controls in the strategies, plans, guidance and procedures that
govern their programs and operations. Controls shall be
consistent with the following standards, which are drawn in large part from
the "Standards for Internal Control in the Federal Government,"
issued by the General Accounting Office (GAO).
General management control standards are:
Compliance With Law. All program operations, obligations and
costs must comply with applicable law and regulation. Resources should be
efficiently and effectively allocated for duly authorized purposes.
Reasonable Assurance and Safeguards. Management controls
must provide reasonable assurance that assets are safeguarded
against waste, loss, unauthorized use, and misappropriation.
Management controls developed for agency programs should be logical,
applicable, reasonably complete, and effective and efficient in
accomplishing management objectives.
Integrity, Competence, and Attitude. Managers and employees
must have personal integrity and are obligated to support the ethics
programs in their agencies. The spirit of the Standards of Ethical
Conduct requires that they develop and implement effective management
controls and maintain a level of competence that allows them to
accomplish their assigned duties. Effective communication within and
between offices should be encouraged.
Specific management control standards are:
Delegation of Authority and Organization. Managers should
ensure that appropriate authority, responsibility and accountability are
defined and delegated to accomplish the mission of the organization, and
that an appropriate organizational structure is established to
effectively carry out program responsibilities. To the extent
possible, controls and related decision-making authority should be in
the hands of line managers and staff.
Separation of Duties and Supervision. Key duties and
responsibilities in authorizing, processing, recording, and reviewing
official agency transactions should be separated among individuals.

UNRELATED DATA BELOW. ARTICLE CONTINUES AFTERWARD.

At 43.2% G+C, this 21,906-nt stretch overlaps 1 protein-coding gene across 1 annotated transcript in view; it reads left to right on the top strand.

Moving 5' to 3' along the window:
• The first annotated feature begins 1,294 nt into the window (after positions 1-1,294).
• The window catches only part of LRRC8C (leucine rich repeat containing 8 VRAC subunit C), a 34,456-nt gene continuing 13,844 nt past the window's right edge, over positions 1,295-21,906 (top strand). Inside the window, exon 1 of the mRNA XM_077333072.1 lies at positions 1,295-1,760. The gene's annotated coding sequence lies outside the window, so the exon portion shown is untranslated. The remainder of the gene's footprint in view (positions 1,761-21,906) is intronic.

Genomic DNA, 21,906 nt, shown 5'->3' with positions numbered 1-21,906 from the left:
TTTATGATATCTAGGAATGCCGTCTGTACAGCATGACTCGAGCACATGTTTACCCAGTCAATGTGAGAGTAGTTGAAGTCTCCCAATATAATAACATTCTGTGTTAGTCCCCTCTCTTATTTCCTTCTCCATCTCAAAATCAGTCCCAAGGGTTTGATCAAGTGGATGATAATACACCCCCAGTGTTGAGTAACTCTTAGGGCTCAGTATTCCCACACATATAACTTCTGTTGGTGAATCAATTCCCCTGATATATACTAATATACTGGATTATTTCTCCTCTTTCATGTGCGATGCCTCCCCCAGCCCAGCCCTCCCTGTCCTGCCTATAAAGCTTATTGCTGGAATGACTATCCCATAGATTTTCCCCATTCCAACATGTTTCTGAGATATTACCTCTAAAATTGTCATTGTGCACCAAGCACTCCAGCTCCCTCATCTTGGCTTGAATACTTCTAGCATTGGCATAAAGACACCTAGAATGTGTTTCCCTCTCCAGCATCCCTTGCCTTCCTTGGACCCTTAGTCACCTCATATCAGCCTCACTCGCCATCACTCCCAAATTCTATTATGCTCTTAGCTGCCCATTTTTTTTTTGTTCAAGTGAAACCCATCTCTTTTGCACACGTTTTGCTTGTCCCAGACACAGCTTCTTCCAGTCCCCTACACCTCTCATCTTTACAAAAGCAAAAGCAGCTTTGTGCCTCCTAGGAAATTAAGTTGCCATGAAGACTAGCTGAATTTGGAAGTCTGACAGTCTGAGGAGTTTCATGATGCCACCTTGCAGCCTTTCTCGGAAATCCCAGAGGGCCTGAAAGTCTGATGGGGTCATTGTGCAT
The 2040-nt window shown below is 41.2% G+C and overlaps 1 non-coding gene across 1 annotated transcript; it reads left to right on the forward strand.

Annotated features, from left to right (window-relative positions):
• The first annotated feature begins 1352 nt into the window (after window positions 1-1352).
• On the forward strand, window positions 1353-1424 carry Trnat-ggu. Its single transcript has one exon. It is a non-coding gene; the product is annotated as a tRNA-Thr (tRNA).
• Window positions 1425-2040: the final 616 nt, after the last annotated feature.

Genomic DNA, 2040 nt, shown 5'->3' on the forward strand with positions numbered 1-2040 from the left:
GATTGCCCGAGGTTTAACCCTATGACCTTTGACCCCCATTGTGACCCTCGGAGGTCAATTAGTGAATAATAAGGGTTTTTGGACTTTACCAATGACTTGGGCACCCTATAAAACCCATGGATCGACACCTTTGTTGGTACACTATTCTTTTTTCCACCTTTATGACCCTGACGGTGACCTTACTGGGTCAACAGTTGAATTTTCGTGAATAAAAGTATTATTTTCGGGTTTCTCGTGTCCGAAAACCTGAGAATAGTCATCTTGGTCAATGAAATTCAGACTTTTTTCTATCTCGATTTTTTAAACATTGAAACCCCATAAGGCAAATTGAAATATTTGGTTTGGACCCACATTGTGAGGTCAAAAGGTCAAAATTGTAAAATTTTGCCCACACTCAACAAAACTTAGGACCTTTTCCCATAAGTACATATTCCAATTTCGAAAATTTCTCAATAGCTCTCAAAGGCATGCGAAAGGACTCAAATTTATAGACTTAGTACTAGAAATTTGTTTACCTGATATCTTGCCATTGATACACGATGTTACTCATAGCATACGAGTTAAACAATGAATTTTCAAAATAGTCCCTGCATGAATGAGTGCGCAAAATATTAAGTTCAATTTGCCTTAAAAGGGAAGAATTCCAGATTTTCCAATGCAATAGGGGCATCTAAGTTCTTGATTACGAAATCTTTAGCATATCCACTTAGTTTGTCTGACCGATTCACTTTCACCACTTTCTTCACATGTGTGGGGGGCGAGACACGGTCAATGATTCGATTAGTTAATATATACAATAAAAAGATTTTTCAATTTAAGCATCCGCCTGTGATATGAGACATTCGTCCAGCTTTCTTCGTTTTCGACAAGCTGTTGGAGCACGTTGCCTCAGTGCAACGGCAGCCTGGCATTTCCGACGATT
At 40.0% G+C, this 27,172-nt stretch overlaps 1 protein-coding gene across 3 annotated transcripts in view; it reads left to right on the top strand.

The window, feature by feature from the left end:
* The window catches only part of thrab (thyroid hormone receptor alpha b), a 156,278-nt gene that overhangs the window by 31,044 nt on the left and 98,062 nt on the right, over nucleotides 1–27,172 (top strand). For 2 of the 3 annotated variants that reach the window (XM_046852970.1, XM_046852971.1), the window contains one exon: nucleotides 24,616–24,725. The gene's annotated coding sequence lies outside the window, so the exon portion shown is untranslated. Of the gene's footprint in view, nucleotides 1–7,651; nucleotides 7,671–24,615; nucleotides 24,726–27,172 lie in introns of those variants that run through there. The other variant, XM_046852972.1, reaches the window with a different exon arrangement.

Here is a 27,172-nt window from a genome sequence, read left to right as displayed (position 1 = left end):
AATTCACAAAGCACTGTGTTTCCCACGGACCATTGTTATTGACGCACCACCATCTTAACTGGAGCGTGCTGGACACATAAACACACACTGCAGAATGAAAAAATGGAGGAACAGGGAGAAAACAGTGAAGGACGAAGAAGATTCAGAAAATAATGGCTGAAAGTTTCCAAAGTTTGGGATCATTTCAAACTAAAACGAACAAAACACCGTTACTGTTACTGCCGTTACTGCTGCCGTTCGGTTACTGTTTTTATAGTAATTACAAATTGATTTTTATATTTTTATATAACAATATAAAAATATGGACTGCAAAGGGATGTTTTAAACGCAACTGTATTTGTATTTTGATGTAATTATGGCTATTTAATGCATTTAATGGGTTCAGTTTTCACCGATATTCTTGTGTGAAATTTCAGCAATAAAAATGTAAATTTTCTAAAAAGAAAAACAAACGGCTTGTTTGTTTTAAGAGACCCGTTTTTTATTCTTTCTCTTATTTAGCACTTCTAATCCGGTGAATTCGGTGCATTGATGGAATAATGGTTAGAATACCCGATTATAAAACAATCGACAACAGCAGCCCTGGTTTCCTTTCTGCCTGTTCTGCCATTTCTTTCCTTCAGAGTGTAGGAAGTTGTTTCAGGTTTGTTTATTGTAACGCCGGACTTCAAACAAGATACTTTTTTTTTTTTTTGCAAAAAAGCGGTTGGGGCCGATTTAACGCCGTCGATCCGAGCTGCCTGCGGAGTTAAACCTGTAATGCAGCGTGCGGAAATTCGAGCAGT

Managers should exercise appropriate oversight to ensure individuals do
not exceed or abuse their assigned authorities.
Access to and Accountability for Resources. Access to
resources and records should be limited to authorized individuals, and
accountability for the custody and use of resources should be assigned
Recording and Documentation. Transactions should be promptly
recorded, properly classified and accounted for in order to prepare
timely accounts and reliable financial and other reports. The
documentation for transactions, management controls, and other
significant events must be clear and readily available for ex amination.
Resolution of Audit Findings and Other Deficiencies. Managers
should promptly evaluate and determine proper actions in response to
known deficiencies, reported audit and other findings, and related
recommendations. Managers should complete, within established
timeframes, all actions that correct or otherwise resolve the
appropriate matters brought to management's attention.
Other policy documents may describe additional specific standards
for particular functional or program activities. For example,
OMB Circular No. A-127, "Financial Management Systems," describes
government-wide requirements for financial systems. The Federal
Acquisition Regulations define requirements for agency
Agency managers should continuously monitor and improve the
effectiveness of management controls associated with their
programs. This continuous monitoring, and other periodic
evaluations, should provide the basis for the agency head's
annual assessment of and report on management controls, as required by
the Integrity Act. Agency management should determine the
appropriate level of documentation needed to support this assessment.
Sources of Information. The agency head's assessment of management
controls can be performed using a variety of information sources.
Management has primary responsibility for monitoring and assessing
controls, and should use other sources as a supplement to -- not a
replacement for -- its own judgment. Sources of information include: